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Math Help - Positive integer not divisible by 7

  1. #1
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    Positive integer not divisible by 7

    Hi,


    Is there a simple explanation for this?

    The positive integer n is not divisible by 7. The remainder when n^2 is divided by 7 and the remainder when n is divided by 7 are each equal to k. What is k?

    A. 1
    B. 2
    C. 4
    D. 6
    E. It cannot be determined from the information given.

    I just looked at the middle part and concluded the answer to be 1. The only numbers I know that are equal to their squares are 0 and 1. Zero isn't available.
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  2. #2
    MHF Contributor Unknown008's Avatar
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    I can't see any answer besides A. ..

    Note that it cannot be zero because otherwise, n would be a multiple of 7.
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  3. #3
    Member Pranas's Avatar
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    Quote Originally Posted by Hellbent View Post
    Hi,


    Is there a simple explanation for this?

    The positive integer n is not divisible by 7. The remainder when n^2 is divided by 7 and the remainder when n is divided by 7 are each equal to k. What is k?

    A. 1
    B. 2
    C. 4
    D. 6
    E. It cannot be determined from the information given.

    I just looked at the middle part and concluded the answer to be 1. The only numbers I know that are equal to their squares are 0 and 1. Zero isn't available.
    I have to agree.
    Let's say our number can be written as:
    \[n = 7m + k\]
    Therefore \[{n^2} = 49 \cdot {m^2} + 14 \cdot m \cdot k + {k^2} = 7 \cdot (7 \cdot {m^2} + 2 \cdot m \cdot k) + {k^2}\]

    We actually have to keep in mind, that we are trying to evaluate \[k\] itself and only remainder of \[{k^2}\] when it's divided by 7.
    However, in your case there really are no other possible scenarios other than \[k = {k^2} = 1\] (you can run through \[k = \overline {1,6} \] to make sure of that).
    Last edited by Pranas; January 14th 2011 at 07:40 AM.
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  4. #4
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    Quote Originally Posted by Hellbent View Post
    Hi,


    Is there a simple explanation for this?

    The positive integer n is not divisible by 7. The remainder when n^2 is divided by 7 and the remainder when n is divided by 7 are each equal to k. What is k?

    A. 1
    B. 2
    C. 4
    D. 6
    E. It cannot be determined from the information given.

    I just looked at the middle part and concluded the answer to be 1. The only numbers I know that are equal to their squares are 0 and 1. Zero isn't available.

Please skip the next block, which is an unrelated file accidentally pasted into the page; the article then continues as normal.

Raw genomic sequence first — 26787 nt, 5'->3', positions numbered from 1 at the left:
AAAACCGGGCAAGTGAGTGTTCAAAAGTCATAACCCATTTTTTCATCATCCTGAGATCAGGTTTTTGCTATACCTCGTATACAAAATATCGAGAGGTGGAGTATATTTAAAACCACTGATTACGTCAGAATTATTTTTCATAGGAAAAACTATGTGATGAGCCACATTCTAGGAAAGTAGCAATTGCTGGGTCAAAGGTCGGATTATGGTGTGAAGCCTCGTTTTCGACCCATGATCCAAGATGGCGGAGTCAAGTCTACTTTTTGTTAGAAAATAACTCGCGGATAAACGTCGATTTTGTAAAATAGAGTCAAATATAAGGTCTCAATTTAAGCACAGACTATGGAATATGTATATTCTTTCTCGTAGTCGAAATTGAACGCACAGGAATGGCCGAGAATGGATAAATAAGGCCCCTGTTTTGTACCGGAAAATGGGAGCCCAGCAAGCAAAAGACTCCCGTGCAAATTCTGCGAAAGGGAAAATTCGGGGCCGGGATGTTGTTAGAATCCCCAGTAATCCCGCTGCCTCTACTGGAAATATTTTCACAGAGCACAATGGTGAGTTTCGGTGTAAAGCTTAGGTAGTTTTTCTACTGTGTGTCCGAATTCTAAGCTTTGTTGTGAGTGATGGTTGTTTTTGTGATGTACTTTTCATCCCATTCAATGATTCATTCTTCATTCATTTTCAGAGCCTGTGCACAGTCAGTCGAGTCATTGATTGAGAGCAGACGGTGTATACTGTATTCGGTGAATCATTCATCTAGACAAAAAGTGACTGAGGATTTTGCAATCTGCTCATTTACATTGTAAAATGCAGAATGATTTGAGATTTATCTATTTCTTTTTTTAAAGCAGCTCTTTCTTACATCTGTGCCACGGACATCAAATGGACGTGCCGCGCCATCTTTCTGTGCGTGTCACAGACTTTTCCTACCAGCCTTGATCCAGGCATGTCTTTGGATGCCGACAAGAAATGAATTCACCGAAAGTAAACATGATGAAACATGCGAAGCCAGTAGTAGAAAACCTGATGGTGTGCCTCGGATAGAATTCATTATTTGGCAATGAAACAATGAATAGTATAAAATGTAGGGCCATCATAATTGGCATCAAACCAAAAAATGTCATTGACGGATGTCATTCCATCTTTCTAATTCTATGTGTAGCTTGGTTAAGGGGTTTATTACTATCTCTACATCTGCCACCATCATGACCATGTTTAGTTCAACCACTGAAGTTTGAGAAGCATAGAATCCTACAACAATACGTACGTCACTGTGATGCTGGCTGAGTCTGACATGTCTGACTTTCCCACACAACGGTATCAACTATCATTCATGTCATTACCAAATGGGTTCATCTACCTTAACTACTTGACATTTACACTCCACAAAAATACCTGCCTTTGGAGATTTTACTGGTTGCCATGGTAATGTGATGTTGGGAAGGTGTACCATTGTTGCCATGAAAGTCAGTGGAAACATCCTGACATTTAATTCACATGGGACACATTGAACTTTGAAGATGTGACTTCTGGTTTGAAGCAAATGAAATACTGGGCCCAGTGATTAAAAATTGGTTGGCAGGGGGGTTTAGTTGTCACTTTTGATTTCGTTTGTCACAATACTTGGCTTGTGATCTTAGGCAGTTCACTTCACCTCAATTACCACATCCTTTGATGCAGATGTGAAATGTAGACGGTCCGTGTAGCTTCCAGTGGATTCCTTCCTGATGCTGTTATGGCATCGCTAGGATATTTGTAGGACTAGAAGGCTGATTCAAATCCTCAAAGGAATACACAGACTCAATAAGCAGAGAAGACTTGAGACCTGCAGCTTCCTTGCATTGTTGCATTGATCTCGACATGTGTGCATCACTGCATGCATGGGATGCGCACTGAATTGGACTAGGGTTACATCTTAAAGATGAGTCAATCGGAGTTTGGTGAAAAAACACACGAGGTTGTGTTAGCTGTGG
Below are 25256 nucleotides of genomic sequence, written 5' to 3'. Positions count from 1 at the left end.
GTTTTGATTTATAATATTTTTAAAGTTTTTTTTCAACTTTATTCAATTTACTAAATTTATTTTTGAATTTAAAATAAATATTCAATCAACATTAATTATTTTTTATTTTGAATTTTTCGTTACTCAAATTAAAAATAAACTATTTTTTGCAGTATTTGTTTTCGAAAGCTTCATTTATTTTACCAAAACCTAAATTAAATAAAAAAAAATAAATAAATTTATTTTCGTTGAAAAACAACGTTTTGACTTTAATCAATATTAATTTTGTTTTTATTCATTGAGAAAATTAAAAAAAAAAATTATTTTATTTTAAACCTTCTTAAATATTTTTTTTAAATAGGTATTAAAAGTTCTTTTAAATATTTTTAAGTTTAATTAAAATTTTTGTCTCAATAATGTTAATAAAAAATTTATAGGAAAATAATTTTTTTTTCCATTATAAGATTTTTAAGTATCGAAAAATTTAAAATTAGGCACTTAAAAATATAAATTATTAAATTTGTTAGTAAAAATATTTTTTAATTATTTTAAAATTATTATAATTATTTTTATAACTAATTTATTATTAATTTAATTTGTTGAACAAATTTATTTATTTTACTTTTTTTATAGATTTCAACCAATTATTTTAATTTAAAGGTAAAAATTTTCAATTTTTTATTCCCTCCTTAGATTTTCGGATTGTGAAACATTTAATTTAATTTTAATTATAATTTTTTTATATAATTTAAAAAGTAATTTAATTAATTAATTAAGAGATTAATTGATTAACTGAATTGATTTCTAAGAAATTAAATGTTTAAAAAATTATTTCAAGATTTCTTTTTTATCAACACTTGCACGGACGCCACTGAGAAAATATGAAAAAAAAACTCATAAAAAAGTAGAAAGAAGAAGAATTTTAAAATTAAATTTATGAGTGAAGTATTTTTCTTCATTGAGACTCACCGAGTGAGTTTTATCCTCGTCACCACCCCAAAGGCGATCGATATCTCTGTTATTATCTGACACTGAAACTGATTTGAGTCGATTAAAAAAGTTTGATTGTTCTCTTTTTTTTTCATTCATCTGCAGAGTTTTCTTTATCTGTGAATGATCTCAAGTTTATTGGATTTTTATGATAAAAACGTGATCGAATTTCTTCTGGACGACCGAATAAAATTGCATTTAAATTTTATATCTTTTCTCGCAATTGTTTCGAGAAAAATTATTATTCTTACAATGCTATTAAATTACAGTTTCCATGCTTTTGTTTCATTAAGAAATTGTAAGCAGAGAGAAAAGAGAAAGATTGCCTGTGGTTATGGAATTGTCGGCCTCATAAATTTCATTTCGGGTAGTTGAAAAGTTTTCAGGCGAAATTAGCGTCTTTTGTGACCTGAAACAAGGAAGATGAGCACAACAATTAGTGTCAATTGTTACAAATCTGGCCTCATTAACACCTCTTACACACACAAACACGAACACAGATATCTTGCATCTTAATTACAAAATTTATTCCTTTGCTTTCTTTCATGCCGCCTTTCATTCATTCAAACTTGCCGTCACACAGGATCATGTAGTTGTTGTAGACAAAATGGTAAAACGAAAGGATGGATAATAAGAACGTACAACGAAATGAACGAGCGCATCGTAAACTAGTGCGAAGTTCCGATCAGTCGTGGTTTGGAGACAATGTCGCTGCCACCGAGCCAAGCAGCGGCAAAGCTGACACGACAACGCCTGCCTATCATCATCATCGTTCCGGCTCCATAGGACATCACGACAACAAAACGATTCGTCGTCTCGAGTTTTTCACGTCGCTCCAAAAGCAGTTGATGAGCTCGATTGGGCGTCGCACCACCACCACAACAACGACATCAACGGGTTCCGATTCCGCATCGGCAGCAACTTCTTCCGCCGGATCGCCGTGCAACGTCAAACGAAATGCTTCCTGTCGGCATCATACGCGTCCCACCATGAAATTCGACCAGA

\displaystyle\frac{n^2}{7}=m+\frac{k}{7}\Rightarro  w\ n^2-7m-k=0

    \displaystyle\frac{n}{7}=x+\frac{k}{7}\Rightarrow\ n-7x=k

    Substitute k

    n^2-7m-n+7x=0\Rightarrow\ n^2-n+7(x-m)=0

    \Rightarrow\ (n+7)(n+x-m)=n^2+(-1)n+7(x-m)\Rightarrow\ x-m=-8\Rightarrow\ m-x=8


    (n-8)(n+7)=0\Rightarrow\ n=8

    \displaystyle\frac{n^2}{7}=\frac{64}{7}=9\frac{1}{  7}

    \displaystyle\frac{8}{7}=1\frac{1}{7}

    The remainder is 1.
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  5. #5
    Member Pranas's Avatar
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    Quote Originally Posted by Archie Meade View Post
    \displaystyle\frac{n^2}{7}=m+\frac{k}{7}\Rightarro  w\ n^2-7m-k=0

    \displaystyle\frac{n}{7}=x+\frac{k}{7}\Rightarrow\ n-7x=k

    Substitute k

    n^2-7m-n+7x=0\Rightarrow\ n^2-n+7(x-m)=0

    \Rightarrow\ (n+7)(n+x-m)=n^2+(-1)n+7(x-m)\Rightarrow\ x-m=-8\Rightarrow\ m-x=8


    (n-8)(n+7)=0\Rightarrow\ n=8

    \displaystyle\frac{n^2}{7}=\frac{64}{7}=9\frac{1}{  7}

    \displaystyle\frac{8}{7}=1\frac{1}{7}

    The remainder is 1.
    Could you please clarify how did you come up with
    \displaystyle \((n+7)(n+x-m)=n^2+(-1)n+7(x-m)\Rightarrow\ x-m=-8\Rightarrow\ m-x=8

    and \displaystyle \[{\rm{n = 8}}\]

    If you concluded, that there is only one appropriate value for \displaystyle \[{n}}\] under given circumstances, that is not true.
    Otherwise my apologies if I misunderstood something.
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  6. #6
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    Quote Originally Posted by Pranas View Post
    Could you please clarify how did you come up with
    \displaystyle \((n+7)(n+x-m)=n^2+(-1)n+7(x-m)\Rightarrow\ x-m=-8\Rightarrow\ m-x=8

    and \displaystyle \[{\rm{n = 8}}\]

    If you concluded, that there is only one appropriate value for \displaystyle \[{n}}\] under given circumstances, that is not true.
    Otherwise my apologies if I misunderstood something.
    Of course, multiples of 7 may be added to n=8 for a full solution.
    My earlier post outlines a "beginning" for another analysis.
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